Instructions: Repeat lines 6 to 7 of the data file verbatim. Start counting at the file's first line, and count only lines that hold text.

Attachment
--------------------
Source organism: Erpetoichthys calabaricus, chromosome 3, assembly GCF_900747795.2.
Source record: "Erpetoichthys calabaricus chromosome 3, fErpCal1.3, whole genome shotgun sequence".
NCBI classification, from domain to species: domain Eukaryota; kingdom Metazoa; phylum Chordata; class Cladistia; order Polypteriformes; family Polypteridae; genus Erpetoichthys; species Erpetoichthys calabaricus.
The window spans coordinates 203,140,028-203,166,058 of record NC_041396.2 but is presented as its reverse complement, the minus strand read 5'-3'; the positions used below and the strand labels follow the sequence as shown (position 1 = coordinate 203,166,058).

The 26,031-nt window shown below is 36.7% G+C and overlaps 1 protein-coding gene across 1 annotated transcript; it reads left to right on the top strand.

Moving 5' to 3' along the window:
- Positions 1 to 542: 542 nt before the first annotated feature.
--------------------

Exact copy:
Moving 5' to 3' along the window:
- Positions 1 to 542: 542 nt before the first annotated feature.